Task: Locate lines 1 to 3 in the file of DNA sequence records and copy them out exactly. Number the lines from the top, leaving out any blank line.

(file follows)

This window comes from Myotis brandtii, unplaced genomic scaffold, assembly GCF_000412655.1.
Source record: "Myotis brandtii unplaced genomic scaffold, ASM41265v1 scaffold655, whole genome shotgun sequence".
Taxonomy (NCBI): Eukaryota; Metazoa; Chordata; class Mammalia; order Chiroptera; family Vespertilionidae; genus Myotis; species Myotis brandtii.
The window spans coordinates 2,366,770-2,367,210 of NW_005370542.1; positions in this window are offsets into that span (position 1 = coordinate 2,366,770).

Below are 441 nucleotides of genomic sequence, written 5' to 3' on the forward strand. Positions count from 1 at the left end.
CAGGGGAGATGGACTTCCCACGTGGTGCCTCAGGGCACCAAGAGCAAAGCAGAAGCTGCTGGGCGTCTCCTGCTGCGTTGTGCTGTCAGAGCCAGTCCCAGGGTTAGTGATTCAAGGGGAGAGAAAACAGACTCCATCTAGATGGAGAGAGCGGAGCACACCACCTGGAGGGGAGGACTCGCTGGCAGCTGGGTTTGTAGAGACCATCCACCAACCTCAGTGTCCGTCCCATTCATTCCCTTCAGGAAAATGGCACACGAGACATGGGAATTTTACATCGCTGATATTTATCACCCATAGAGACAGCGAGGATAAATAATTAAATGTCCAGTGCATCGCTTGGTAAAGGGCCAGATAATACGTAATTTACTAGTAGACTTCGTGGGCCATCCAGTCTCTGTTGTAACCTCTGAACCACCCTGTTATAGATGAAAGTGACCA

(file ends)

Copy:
This window comes from Myotis brandtii, unplaced genomic scaffold, assembly GCF_000412655.1.
Source record: "Myotis brandtii unplaced genomic scaffold, ASM41265v1 scaffold655, whole genome shotgun sequence".
Taxonomy (NCBI): Eukaryota; Metazoa; Chordata; class Mammalia; order Chiroptera; family Vespertilionidae; genus Myotis; species Myotis brandtii.